Saturday, August 28, 2010

An Update on My Experiments in Bravery

I am somewhat sad to say that I have not kept up with my page-a-day commitment. I do genuinely hope to get into that habit by the time the 365 days has rolled up. However, I am happy to report two steps that are, to me, very significant and that bolster my wobbly feet on the path to becoming a "real" writer.

1) I have officially plotted the novel that I'm working on. It started off as an image of a scene that I have seen in my head for 5 years. Then I got a crazy character named Primrose Pebbleton. Now, I see how I want the whole thing to go. I've taken all the disconnected scenes, characters, and themes and mashed them together in a way that I think will be a compelling and meaty book (providing that I pull the writing off, of course) :). I've plotted projects out before... but then immediately abandoned them because I could see where the holes were or just because the simple act of working out the plot was all I needed to do to feel closure- the story was not compelling enough to move my pen to continue. But this time, I am still so engaged and excited to continue. I am excited to see what kind of things these people get up within the structure- and I'm anxiously awaiting to find out why they end up doing some of the things it seems like they are going to. Full steam ahead, captain!

2) I have done something I would never have dared do, even a year ago. I have picked a couple of the literary agents that I am going to query once I have made better progress. It seems a little surreal, but I am stepping out in faith that I will finish and that what I produce will be worthy of the attention of a professional. Yikes!

So all that to say, I still need to figure out where I am in my countdown (I think maybe 25ish pages?), but regardless, I am feeling empowered to move forward, and shockingly, motivated and excited to do that. Maybe you'll find me on the shelves of your local Borders one day, after all...

Monday, August 23, 2010

I Can't Do That Because I Am Astonishingly Well-Bred

Do you have those moments when you just stop and think, "I wish I didn't know better than to do that. I wish nobody had ever taught me manners and I was in such a state of ignorance that I could say or do something without feeling the slightest twinge of guilt or social embarassment." I think this often. Here are the top five acts I would commit had my Mama not taught me better than that:

1) Following oddly dressed strangers, taking their picture, and sending it to friends to mock: It is my humble opinion that  if you go out into the wild sporting an uncomfortably deep camel toe, spandex/fanny pack combo, or anything acid washed and bedazzled, you have granted the right to all onlookers to document and distribute your image to be laughed at. I have so often longed to run after an inappropriately dressed denizen and ask them to pause so that I can capture their ensemble for posterity. Besides, if this practice was socially permissable, the number of poorly dressed people on the street would diminish considerably. Really, it's a service. Clearly, they have no person in their life setting these kinds of boundaries and saying, "No, Bob, you can't wear a beer-gut exposing belly shirt in public. Invest in those 6 extra inches of fabric and do everyone a favor." This kind of peer-shaming will help them establish better personal boundaries with their wardrobe and improve their abilty to seek gainful employment and romantic partners.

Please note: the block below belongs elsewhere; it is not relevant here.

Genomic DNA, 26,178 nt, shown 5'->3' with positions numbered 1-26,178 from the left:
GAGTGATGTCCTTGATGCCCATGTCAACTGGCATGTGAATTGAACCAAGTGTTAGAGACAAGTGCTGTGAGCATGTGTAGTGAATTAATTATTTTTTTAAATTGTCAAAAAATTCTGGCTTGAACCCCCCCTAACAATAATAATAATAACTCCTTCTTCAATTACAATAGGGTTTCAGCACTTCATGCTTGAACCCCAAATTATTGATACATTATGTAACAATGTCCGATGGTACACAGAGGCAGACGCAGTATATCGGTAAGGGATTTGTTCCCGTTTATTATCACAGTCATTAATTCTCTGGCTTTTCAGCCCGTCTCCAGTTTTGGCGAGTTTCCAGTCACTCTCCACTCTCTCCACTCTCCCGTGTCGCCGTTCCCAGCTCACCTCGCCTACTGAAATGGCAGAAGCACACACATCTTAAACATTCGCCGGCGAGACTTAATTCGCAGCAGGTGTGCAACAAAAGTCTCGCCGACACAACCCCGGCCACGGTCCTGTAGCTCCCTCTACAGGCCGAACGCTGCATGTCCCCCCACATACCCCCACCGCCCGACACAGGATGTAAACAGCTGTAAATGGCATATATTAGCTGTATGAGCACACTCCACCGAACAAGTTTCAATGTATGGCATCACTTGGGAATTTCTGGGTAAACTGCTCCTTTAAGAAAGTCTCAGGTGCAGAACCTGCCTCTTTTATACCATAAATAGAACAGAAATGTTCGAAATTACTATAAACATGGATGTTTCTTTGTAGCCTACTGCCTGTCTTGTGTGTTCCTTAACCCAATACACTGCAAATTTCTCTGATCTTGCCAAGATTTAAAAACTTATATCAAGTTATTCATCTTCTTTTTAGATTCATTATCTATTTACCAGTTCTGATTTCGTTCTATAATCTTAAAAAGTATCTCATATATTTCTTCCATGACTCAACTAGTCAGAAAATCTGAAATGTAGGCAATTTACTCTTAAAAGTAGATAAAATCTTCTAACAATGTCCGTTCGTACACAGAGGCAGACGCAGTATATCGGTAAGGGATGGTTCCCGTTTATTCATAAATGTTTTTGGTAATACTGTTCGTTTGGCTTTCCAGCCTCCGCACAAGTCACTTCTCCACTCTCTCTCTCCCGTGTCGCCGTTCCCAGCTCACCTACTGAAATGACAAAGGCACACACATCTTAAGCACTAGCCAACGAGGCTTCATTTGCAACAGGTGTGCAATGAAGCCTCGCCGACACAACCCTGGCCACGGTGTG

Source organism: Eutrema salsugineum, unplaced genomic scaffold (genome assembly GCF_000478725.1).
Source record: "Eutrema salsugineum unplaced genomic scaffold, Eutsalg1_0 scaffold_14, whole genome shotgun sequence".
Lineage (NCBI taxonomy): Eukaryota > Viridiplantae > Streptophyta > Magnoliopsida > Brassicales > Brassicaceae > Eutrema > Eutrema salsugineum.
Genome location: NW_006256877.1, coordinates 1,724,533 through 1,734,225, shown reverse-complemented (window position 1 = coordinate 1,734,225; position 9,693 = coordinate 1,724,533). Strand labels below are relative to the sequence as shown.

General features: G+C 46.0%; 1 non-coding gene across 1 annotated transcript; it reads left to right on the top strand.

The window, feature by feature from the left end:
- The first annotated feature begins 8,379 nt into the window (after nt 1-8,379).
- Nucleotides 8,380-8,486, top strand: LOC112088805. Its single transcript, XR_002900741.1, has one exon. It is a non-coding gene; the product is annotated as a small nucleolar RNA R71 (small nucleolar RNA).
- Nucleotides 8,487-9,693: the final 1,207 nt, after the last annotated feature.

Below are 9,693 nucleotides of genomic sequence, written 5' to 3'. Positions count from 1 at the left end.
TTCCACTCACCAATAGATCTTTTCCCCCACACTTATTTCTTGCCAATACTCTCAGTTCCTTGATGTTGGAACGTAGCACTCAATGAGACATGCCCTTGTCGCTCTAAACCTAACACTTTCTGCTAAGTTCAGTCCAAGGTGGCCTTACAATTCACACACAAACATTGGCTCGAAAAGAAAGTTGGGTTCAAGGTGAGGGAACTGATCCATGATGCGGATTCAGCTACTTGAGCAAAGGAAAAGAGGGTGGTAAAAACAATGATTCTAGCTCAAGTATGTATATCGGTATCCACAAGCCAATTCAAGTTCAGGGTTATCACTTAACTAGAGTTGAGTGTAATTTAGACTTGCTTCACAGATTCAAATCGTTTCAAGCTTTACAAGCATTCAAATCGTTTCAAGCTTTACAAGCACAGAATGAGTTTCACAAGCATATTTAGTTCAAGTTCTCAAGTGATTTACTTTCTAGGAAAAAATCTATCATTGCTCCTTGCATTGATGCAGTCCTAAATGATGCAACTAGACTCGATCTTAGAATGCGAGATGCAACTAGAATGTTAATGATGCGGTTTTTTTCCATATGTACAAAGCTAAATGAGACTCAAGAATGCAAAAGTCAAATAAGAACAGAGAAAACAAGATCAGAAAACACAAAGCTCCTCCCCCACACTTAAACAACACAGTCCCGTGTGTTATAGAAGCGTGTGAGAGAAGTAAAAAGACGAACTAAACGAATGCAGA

2) Telling people what you really think of them: I don't especially mean yelling at people and telling them all the ways that they are terrible human beings, though that would be nice, too. I mean providing piercing psychological insight into their displeasing behavior. For instance, when I'm being yelled at in a meeting by an unreasonable vendor, I'd like to be able to pause the conversation, and say, "Look, Clive, I know that you've been really pissy since you got that divorce. But yelling at me won't bring back your wife and kids. You know what I think? I think that the person you're really screaming at- is yourself. Just think about that next time you want to get snippy about contract terms." Pointing out people's Daddy issues, codependent  tendencies, or attempted use of material goods to fill the empty void in their life might make things a smidge awkward in the interim, but both the exposed party and their therapist will thank you in the long term.